he was fired for reporting possible misuse of ERISA trust funds.
For the same reasons discussed above regarding Andrews' public
policy claim, this cause of action also "relates to"ERISA and is
thus preempted. See Tingey, 953 F.2d at 1131 n.2; Sorosky, 826
F.2d at 800 (claims preempted to the extent they rely on theories
implicated by ERISA). Therefore, we affirm the trial court's
dismissal of Andrews' second claim for lack of subject matter
Precedent clearly establishes that Andrews' causes of
action for discharge in violation of public policy and for breach
of the covenant of good faith and fair dealing are preempted by
ERISA. The underlying theory supporting both of these claims is
that Andrews was terminated for reporting possible misuse of an
ERISA benefit plan's funds. As discussed in Hashimoto and other
cases, these claims "relate to"an employee benefit plan and are
remediable under ERISA's comprehensive regulatory scheme.
Therefore, preemption is proper and complete. We therefore
AFFIRM the trial court's order dismissing Andrews' state law
claims for lack of subject matter jurisdiction.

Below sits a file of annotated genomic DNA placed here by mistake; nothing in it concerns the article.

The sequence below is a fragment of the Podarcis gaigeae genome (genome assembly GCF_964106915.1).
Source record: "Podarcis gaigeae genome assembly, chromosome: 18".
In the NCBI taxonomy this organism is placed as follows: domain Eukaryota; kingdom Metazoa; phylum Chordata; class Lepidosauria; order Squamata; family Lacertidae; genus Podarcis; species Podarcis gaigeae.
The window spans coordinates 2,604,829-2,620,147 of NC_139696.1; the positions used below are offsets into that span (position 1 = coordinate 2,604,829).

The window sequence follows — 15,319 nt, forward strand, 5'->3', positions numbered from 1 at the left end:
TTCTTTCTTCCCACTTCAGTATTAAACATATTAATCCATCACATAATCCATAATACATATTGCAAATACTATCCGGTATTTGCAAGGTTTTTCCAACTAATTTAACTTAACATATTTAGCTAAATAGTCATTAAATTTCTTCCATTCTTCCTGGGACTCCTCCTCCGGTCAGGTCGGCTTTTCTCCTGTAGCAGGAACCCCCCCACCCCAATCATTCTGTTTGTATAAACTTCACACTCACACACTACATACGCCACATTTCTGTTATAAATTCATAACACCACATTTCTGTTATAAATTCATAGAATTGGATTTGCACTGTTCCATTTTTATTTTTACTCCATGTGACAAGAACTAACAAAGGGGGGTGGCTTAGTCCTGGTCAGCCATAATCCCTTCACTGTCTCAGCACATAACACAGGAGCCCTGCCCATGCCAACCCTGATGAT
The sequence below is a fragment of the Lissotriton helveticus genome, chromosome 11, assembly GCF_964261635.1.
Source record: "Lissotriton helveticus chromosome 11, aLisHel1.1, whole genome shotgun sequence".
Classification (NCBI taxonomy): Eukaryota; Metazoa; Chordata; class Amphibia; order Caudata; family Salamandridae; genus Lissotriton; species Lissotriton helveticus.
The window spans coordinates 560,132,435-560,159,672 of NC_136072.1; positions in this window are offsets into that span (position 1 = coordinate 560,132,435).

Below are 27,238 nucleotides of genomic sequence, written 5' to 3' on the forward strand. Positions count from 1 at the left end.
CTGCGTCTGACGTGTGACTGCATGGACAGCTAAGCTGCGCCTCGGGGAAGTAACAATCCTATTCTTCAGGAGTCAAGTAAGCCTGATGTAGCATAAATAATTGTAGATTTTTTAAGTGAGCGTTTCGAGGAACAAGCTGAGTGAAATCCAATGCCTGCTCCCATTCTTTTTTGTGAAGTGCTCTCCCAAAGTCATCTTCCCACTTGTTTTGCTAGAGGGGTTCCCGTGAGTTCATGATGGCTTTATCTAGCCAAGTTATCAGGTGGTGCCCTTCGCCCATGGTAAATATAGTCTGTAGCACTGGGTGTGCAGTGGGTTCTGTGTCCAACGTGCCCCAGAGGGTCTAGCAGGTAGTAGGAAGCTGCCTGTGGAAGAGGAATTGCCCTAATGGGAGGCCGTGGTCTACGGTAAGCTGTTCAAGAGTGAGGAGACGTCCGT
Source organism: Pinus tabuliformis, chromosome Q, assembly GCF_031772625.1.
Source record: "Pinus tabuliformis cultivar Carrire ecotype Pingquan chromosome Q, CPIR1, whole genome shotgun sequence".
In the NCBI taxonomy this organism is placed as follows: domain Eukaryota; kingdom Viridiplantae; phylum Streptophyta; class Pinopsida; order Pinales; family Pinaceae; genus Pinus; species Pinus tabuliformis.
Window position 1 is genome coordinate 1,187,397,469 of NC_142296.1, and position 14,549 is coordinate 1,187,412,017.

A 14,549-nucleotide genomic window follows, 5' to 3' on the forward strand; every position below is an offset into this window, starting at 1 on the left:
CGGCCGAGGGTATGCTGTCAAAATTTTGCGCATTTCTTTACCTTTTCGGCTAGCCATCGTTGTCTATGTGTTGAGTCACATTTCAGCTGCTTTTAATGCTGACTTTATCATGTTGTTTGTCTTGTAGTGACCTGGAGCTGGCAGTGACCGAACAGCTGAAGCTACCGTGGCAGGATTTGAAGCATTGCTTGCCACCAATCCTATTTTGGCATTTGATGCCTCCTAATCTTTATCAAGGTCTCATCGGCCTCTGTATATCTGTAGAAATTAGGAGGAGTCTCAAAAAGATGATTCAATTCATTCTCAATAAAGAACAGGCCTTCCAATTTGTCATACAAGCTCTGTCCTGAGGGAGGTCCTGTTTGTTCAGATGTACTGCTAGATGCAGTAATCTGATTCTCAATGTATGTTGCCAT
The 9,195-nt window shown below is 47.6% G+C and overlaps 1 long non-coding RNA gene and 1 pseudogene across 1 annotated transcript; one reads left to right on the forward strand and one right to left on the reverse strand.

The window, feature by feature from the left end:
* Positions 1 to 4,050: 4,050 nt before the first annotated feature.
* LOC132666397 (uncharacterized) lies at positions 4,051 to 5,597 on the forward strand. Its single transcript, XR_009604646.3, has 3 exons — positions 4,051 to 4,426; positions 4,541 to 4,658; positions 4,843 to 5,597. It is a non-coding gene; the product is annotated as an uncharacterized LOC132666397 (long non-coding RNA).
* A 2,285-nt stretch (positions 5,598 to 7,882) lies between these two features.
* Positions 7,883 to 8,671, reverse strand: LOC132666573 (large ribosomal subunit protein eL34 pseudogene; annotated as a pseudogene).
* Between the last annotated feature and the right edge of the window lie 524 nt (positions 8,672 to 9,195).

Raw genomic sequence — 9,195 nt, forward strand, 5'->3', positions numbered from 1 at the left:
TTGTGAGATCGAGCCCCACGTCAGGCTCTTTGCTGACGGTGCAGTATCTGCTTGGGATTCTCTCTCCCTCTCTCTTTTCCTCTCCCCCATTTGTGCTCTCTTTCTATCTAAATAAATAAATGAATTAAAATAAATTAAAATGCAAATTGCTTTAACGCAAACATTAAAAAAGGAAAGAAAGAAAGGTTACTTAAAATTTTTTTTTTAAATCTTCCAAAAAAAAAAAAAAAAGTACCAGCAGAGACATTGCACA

* Sitting by assignment made pursuant to article IV,
section 16 of the Alaska Constitution.
1 In Hashimoto, the employee did not expressly base her
suit on an alleged violation of "public policy." However,
Hawaii's Whistle Blowers' Protection Act may be viewed as a
codification of the state's public policy against termination
based upon the reporting of a suspected violation of the law.
Thus, Hashimoto and other whistle blower act cases are analogous
to the instant case.
2 Section 502(e)(1) further provides that "the district
courts of the United States shall have exclusive jurisdiction"
over such actions. 29 U.S.C. 1132(e)(1) (1988).
3 The provisions governing fiduciary duties under ERISA
are found at 29 U.S.C. 1101-14 (1988).